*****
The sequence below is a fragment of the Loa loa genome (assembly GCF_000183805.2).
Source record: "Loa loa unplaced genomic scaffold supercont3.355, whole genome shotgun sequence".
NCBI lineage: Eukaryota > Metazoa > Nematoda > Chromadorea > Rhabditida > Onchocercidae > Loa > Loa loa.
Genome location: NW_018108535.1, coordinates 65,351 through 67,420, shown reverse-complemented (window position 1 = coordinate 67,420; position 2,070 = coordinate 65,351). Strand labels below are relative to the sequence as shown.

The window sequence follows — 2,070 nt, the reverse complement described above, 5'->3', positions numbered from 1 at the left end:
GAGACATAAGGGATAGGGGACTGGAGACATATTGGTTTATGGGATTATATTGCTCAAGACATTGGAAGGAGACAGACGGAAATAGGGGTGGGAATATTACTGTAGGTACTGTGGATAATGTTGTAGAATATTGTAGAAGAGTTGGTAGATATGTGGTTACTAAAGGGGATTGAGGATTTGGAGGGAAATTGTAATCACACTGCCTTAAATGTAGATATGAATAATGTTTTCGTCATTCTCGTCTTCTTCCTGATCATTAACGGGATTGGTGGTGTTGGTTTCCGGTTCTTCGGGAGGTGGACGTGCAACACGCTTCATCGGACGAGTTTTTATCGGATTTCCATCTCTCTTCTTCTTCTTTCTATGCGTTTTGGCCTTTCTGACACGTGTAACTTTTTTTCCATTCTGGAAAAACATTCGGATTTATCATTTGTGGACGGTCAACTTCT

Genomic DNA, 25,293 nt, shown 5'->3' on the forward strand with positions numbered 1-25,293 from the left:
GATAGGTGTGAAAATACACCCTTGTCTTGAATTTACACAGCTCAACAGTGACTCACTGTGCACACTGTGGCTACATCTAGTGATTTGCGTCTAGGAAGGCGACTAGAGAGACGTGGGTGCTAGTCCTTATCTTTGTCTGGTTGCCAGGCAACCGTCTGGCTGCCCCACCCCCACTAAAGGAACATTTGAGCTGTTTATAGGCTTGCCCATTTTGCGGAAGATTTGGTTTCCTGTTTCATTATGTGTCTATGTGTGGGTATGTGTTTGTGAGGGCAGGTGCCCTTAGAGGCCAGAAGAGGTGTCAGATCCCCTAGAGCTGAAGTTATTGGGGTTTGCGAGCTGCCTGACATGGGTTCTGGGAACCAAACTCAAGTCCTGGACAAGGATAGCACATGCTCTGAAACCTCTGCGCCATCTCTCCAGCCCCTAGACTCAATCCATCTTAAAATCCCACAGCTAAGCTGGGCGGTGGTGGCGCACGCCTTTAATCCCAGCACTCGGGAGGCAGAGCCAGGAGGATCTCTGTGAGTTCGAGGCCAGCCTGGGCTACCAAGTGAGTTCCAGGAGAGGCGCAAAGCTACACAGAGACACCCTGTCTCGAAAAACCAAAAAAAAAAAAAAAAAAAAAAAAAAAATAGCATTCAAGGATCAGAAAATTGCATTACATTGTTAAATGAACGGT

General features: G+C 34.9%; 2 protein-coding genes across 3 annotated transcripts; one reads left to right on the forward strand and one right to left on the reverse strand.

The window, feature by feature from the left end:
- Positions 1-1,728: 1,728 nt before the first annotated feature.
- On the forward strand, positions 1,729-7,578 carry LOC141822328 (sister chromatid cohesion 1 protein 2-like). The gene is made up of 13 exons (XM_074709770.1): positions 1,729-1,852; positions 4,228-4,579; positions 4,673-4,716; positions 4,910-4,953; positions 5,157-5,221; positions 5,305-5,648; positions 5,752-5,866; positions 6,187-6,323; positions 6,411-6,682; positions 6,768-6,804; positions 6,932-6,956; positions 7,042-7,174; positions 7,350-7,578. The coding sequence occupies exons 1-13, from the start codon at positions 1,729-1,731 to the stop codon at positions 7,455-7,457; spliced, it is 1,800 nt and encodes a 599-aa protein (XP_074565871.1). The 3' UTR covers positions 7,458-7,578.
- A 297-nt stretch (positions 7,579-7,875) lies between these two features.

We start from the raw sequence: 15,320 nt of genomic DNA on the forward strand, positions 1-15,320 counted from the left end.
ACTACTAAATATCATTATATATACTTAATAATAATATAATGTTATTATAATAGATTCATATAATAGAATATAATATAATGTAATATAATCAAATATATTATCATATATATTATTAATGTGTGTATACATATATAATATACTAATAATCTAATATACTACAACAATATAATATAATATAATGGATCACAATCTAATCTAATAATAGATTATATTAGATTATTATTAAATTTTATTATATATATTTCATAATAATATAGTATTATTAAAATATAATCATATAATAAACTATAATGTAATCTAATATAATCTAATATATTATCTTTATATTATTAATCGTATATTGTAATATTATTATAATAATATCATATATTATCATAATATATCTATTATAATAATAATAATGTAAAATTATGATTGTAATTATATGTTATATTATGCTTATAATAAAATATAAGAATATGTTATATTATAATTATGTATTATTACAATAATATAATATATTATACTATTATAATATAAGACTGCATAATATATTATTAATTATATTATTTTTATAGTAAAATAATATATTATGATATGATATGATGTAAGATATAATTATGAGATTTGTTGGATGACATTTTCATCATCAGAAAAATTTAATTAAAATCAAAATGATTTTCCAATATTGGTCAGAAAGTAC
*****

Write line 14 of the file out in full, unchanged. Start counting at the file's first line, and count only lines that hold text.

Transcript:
We start from the raw sequence: 15,320 nt of genomic DNA on the forward strand, positions 1-15,320 counted from the left end.